Science of Beauty: Culture and Cosmetics in Modern Germany, 1750–1930
Worlds of Consumption. New York: Palgrave McMillan, 2015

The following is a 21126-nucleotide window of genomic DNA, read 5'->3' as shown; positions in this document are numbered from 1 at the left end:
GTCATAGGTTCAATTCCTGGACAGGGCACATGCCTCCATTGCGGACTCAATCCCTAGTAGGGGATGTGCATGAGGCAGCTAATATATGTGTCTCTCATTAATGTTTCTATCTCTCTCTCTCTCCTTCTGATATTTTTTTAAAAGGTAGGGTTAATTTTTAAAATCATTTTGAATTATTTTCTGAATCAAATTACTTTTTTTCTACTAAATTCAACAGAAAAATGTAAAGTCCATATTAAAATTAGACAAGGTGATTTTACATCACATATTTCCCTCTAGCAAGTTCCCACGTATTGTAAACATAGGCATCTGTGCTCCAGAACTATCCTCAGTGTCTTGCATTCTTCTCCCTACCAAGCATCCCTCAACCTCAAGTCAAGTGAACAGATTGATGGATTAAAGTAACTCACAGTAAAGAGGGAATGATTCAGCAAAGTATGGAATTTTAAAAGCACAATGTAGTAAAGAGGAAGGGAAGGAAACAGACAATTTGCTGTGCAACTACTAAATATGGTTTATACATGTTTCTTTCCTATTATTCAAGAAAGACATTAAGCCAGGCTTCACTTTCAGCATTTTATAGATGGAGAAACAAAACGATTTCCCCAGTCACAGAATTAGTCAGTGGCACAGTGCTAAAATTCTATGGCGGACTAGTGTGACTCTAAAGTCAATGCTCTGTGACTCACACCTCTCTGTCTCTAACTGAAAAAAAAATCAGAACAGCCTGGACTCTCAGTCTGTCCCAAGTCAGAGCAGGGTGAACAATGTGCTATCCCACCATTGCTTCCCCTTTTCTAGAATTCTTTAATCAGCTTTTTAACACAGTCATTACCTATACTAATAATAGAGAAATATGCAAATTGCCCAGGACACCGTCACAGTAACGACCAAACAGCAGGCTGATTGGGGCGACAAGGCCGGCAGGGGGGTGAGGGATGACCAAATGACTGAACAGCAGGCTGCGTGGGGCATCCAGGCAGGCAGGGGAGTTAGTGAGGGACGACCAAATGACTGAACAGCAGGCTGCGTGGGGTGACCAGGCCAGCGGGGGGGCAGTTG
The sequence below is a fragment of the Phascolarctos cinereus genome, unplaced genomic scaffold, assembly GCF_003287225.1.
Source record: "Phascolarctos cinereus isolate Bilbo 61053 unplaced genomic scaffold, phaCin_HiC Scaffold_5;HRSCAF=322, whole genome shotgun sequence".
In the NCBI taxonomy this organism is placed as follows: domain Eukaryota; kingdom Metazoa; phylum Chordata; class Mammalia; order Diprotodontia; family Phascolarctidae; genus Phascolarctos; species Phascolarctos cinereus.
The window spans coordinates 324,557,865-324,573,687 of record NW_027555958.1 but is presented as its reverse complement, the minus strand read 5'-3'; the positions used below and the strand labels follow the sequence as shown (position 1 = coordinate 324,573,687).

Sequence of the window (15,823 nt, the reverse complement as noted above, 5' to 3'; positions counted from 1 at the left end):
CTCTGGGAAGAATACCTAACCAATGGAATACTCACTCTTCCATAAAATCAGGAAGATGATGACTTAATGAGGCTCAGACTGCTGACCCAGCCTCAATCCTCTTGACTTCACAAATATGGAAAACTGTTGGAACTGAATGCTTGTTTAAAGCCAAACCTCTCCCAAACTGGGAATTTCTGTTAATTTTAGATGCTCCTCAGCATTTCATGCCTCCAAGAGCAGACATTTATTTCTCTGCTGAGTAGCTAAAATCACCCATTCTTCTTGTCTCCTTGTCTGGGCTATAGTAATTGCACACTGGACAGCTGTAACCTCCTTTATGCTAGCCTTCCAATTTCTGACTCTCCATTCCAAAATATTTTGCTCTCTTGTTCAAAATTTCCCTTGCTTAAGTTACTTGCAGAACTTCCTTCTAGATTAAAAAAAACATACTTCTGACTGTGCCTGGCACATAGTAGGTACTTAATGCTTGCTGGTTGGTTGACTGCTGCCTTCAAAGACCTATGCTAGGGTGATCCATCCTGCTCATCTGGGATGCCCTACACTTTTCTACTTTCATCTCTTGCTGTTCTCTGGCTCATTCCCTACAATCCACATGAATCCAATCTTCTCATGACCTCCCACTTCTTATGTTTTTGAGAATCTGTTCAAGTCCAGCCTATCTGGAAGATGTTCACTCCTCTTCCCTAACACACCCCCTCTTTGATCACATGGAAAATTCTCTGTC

What did the cosmetic practices of middle-class women in the nineteenth century have in common with the repair of men's bodies mutilated in war? What did the New Woman of the Weimar years have to do with the field of social medicine that emerged in the same period? They were all part of a conversation about the cosmetic modification of bodies, a debate shaped by scientific knowledge and normative social models. Conceived as a cultural history, this book examines the history of artificially created beauty in Germany from the late Enlightenment to the early days of National Socialist rule.